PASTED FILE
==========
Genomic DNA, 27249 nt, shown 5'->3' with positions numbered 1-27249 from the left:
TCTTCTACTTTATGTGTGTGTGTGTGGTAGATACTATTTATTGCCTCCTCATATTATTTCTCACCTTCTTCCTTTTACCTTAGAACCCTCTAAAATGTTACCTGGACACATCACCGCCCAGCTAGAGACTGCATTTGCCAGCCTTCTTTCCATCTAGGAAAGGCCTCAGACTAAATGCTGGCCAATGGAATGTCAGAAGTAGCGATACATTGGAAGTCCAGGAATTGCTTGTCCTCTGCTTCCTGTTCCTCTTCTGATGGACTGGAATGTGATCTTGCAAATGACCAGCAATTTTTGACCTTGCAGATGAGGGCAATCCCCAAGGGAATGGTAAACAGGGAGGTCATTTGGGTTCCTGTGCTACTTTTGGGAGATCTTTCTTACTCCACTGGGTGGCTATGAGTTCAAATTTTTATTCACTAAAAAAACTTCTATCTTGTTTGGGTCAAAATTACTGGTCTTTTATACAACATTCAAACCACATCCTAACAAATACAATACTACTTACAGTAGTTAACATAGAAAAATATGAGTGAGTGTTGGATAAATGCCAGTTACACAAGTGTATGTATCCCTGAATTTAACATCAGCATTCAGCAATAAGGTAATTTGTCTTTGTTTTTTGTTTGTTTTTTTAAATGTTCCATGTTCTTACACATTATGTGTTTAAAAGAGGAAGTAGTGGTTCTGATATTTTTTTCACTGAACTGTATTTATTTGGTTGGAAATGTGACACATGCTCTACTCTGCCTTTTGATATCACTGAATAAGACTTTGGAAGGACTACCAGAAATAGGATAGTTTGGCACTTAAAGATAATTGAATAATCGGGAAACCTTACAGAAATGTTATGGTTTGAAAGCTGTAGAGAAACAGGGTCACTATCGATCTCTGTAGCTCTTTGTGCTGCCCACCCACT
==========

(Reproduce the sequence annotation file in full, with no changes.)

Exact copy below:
Genomic DNA, 27249 nt, shown 5'->3' with positions numbered 1-27249 from the left:
TCTTCTACTTTATGTGTGTGTGTGTGGTAGATACTATTTATTGCCTCCTCATATTATTTCTCACCTTCTTCCTTTTACCTTAGAACCCTCTAAAATGTTACCTGGACACATCACCGCCCAGCTAGAGACTGCATTTGCCAGCCTTCTTTCCATCTAGGAAAGGCCTCAGACTAAATGCTGGCCAATGGAATGTCAGAAGTAGCGATACATTGGAAGTCCAGGAATTGCTTGTCCTCTGCTTCCTGTTCCTCTTCTGATGGACTGGAATGTGATCTTGCAAATGACCAGCAATTTTTGACCTTGCAGATGAGGGCAATCCCCAAGGGAATGGTAAACAGGGAGGTCATTTGGGTTCCTGTGCTACTTTTGGGAGATCTTTCTTACTCCACTGGGTGGCTATGAGTTCAAATTTTTATTCACTAAAAAAACTTCTATCTTGTTTGGGTCAAAATTACTGGTCTTTTATACAACATTCAAACCACATCCTAACAAATACAATACTACTTACAGTAGTTAACATAGAAAAATATGAGTGAGTGTTGGATAAATGCCAGTTACACAAGTGTATGTATCCCTGAATTTAACATCAGCATTCAGCAATAAGGTAATTTGTCTTTGTTTTTTGTTTGTTTTTTTAAATGTTCCATGTTCTTACACATTATGTGTTTAAAAGAGGAAGTAGTGGTTCTGATATTTTTTTCACTGAACTGTATTTATTTGGTTGGAAATGTGACACATGCTCTACTCTGCCTTTTGATATCACTGAATAAGACTTTGGAAGGACTACCAGAAATAGGATAGTTTGGCACTTAAAGATAATTGAATAATCGGGAAACCTTACAGAAATGTTATGGTTTGAAAGCTGTAGAGAAACAGGGTCACTATCGATCTCTGTAGCTCTTTGTGCTGCCCACCCACT